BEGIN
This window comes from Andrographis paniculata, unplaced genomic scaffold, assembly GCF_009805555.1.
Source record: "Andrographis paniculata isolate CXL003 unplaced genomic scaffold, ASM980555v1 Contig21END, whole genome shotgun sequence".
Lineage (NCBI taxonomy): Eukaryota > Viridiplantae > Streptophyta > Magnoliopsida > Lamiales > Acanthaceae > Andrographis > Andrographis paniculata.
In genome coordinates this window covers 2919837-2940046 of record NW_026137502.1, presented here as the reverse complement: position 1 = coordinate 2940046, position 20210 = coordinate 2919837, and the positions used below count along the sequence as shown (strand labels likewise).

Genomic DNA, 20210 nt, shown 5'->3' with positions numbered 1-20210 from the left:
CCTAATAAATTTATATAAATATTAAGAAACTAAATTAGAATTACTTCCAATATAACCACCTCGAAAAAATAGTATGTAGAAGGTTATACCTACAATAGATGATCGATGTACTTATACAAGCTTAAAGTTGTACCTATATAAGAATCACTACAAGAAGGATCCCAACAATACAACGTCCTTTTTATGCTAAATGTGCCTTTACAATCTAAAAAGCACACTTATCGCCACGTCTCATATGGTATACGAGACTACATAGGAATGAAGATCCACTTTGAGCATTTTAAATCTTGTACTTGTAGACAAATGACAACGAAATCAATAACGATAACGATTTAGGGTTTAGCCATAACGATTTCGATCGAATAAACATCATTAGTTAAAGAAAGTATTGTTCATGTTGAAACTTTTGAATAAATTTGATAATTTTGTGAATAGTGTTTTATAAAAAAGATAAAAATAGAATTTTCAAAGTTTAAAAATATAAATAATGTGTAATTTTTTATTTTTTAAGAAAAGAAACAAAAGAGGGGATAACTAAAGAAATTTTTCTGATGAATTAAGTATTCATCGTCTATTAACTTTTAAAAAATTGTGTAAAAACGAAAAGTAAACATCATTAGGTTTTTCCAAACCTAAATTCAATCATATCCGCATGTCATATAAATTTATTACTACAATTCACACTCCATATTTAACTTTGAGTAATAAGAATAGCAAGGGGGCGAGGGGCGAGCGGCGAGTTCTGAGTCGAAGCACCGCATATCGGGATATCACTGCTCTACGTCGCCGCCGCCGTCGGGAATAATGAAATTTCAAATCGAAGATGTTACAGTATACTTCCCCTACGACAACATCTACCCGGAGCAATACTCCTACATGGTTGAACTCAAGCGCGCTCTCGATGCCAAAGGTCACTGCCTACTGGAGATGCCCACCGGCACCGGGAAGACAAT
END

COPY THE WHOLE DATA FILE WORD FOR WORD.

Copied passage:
This window comes from Andrographis paniculata, unplaced genomic scaffold, assembly GCF_009805555.1.
Source record: "Andrographis paniculata isolate CXL003 unplaced genomic scaffold, ASM980555v1 Contig21END, whole genome shotgun sequence".
Lineage (NCBI taxonomy): Eukaryota > Viridiplantae > Streptophyta > Magnoliopsida > Lamiales > Acanthaceae > Andrographis > Andrographis paniculata.
In genome coordinates this window covers 2919837-2940046 of record NW_026137502.1, presented here as the reverse complement: position 1 = coordinate 2940046, position 20210 = coordinate 2919837, and the positions used below count along the sequence as shown (strand labels likewise).

Genomic DNA, 20210 nt, shown 5'->3' with positions numbered 1-20210 from the left:
CCTAATAAATTTATATAAATATTAAGAAACTAAATTAGAATTACTTCCAATATAACCACCTCGAAAAAATAGTATGTAGAAGGTTATACCTACAATAGATGATCGATGTACTTATACAAGCTTAAAGTTGTACCTATATAAGAATCACTACAAGAAGGATCCCAACAATACAACGTCCTTTTTATGCTAAATGTGCCTTTACAATCTAAAAAGCACACTTATCGCCACGTCTCATATGGTATACGAGACTACATAGGAATGAAGATCCACTTTGAGCATTTTAAATCTTGTACTTGTAGACAAATGACAACGAAATCAATAACGATAACGATTTAGGGTTTAGCCATAACGATTTCGATCGAATAAACATCATTAGTTAAAGAAAGTATTGTTCATGTTGAAACTTTTGAATAAATTTGATAATTTTGTGAATAGTGTTTTATAAAAAAGATAAAAATAGAATTTTCAAAGTTTAAAAATATAAATAATGTGTAATTTTTTATTTTTTAAGAAAAGAAACAAAAGAGGGGATAACTAAAGAAATTTTTCTGATGAATTAAGTATTCATCGTCTATTAACTTTTAAAAAATTGTGTAAAAACGAAAAGTAAACATCATTAGGTTTTTCCAAACCTAAATTCAATCATATCCGCATGTCATATAAATTTATTACTACAATTCACACTCCATATTTAACTTTGAGTAATAAGAATAGCAAGGGGGCGAGGGGCGAGCGGCGAGTTCTGAGTCGAAGCACCGCATATCGGGATATCACTGCTCTACGTCGCCGCCGCCGTCGGGAATAATGAAATTTCAAATCGAAGATGTTACAGTATACTTCCCCTACGACAACATCTACCCGGAGCAATACTCCTACATGGTTGAACTCAAGCGCGCTCTCGATGCCAAAGGTCACTGCCTACTGGAGATGCCCACCGGCACCGGGAAGACAAT